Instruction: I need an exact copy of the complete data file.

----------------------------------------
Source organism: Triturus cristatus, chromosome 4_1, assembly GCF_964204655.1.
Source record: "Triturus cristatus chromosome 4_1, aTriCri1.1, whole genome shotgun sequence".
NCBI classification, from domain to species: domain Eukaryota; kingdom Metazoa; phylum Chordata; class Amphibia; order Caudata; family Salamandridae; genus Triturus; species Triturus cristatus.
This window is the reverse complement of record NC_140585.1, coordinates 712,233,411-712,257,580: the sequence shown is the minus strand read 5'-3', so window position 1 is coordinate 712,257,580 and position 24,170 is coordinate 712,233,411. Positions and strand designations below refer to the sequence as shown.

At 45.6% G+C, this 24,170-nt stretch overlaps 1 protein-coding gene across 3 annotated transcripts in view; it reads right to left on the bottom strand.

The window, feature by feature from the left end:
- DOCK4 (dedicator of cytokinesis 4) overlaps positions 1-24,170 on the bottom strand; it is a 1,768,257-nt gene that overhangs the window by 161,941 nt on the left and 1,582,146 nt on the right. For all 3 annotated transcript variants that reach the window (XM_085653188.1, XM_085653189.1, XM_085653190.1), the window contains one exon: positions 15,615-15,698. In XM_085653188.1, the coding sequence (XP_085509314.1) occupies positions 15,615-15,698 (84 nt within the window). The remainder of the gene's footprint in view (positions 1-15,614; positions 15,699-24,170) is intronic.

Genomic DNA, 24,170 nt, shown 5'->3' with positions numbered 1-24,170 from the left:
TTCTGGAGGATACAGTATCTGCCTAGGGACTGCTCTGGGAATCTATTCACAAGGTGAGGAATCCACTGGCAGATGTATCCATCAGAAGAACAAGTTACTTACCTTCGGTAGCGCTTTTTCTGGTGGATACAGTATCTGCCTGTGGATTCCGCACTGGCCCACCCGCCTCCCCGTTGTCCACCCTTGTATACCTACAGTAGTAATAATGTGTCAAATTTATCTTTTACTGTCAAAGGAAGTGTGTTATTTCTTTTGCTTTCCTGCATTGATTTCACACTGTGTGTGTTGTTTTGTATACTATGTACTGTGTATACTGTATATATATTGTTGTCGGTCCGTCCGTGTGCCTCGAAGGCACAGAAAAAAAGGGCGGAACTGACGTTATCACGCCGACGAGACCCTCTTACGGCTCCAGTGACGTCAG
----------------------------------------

Source organism: Triturus cristatus, chromosome 4_1, assembly GCF_964204655.1.
Source record: "Triturus cristatus chromosome 4_1, aTriCri1.1, whole genome shotgun sequence".
NCBI classification, from domain to species: domain Eukaryota; kingdom Metazoa; phylum Chordata; class Amphibia; order Caudata; family Salamandridae; genus Triturus; species Triturus cristatus.
This window is the reverse complement of record NC_140585.1, coordinates 712,233,411-712,257,580: the sequence shown is the minus strand read 5'-3', so window position 1 is coordinate 712,257,580 and position 24,170 is coordinate 712,233,411. Positions and strand designations below refer to the sequence as shown.

At 45.6% G+C, this 24,170-nt stretch overlaps 1 protein-coding gene across 3 annotated transcripts in view; it reads right to left on the bottom strand.

The window, feature by feature from the left end:
- DOCK4 (dedicator of cytokinesis 4) overlaps positions 1-24,170 on the bottom strand; it is a 1,768,257-nt gene that overhangs the window by 161,941 nt on the left and 1,582,146 nt on the right. For all 3 annotated transcript variants that reach the window (XM_085653188.1, XM_085653189.1, XM_085653190.1), the window contains one exon: positions 15,615-15,698. In XM_085653188.1, the coding sequence (XP_085509314.1) occupies positions 15,615-15,698 (84 nt within the window). The remainder of the gene's footprint in view (positions 1-15,614; positions 15,699-24,170) is intronic.

Genomic DNA, 24,170 nt, shown 5'->3' with positions numbered 1-24,170 from the left:
TTCTGGAGGATACAGTATCTGCCTAGGGACTGCTCTGGGAATCTATTCACAAGGTGAGGAATCCACTGGCAGATGTATCCATCAGAAGAACAAGTTACTTACCTTCGGTAGCGCTTTTTCTGGTGGATACAGTATCTGCCTGTGGATTCCGCACTGGCCCACCCGCCTCCCCGTTGTCCACCCTTGTATACCTACAGTAGTAATAATGTGTCAAATTTATCTTTTACTGTCAAAGGAAGTGTGTTATTTCTTTTGCTTTCCTGCATTGATTTCACACTGTGTGTGTTGTTTTGTATACTATGTACTGTGTATACTGTATATATATTGTTGTCGGTCCGTCCGTGTGCCTCGAAGGCACAGAAAAAAAGGGCGGAACTGACGTTATCACGCCGACGAGACCCTCTTACGGCTCCAGTGACGTCAG